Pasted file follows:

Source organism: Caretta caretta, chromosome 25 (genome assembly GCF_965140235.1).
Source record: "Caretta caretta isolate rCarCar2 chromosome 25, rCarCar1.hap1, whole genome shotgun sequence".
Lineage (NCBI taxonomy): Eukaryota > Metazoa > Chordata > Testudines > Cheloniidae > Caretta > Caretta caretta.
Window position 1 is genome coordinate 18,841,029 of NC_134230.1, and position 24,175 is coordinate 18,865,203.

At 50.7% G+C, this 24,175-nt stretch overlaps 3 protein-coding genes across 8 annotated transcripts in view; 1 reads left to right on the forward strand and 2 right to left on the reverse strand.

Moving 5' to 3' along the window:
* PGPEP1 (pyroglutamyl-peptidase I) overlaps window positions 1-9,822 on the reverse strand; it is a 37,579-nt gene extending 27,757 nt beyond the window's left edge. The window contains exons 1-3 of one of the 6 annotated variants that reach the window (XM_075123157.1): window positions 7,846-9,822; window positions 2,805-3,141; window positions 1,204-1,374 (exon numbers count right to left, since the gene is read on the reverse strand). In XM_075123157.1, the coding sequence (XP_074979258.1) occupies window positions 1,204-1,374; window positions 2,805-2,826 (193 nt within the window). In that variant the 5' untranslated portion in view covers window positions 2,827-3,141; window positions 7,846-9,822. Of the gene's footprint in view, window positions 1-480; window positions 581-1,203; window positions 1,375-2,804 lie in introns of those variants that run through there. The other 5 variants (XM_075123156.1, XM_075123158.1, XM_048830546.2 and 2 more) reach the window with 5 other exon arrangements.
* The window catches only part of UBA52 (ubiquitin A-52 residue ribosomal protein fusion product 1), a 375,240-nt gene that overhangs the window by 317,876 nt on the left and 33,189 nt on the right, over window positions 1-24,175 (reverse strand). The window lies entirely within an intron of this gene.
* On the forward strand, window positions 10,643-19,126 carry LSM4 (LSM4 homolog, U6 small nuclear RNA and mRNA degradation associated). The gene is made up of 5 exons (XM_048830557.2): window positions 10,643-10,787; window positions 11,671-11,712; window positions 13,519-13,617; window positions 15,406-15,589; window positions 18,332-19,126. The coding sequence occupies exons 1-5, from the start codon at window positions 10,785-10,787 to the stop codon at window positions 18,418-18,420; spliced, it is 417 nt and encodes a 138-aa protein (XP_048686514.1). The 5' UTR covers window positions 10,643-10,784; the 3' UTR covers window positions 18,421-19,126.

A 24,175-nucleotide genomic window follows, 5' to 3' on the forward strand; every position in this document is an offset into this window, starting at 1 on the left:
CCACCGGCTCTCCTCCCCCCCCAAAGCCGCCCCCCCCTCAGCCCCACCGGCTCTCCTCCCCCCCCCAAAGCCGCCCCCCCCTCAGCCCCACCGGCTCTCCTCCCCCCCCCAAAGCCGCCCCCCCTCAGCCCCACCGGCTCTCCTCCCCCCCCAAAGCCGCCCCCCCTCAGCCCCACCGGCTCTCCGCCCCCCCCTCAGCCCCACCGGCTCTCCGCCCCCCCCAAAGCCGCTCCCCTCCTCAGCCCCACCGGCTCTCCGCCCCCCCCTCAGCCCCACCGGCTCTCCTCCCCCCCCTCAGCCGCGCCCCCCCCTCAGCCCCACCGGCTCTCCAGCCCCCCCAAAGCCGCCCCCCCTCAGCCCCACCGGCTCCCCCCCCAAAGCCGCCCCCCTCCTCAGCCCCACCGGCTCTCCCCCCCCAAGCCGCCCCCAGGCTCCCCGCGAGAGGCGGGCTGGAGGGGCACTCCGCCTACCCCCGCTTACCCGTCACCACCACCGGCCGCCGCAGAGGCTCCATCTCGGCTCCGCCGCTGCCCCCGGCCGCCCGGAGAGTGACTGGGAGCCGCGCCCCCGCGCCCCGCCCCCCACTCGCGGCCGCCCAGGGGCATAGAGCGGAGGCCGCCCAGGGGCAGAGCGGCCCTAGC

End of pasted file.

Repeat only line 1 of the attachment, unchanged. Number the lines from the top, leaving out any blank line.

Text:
Source organism: Caretta caretta, chromosome 25 (genome assembly GCF_965140235.1).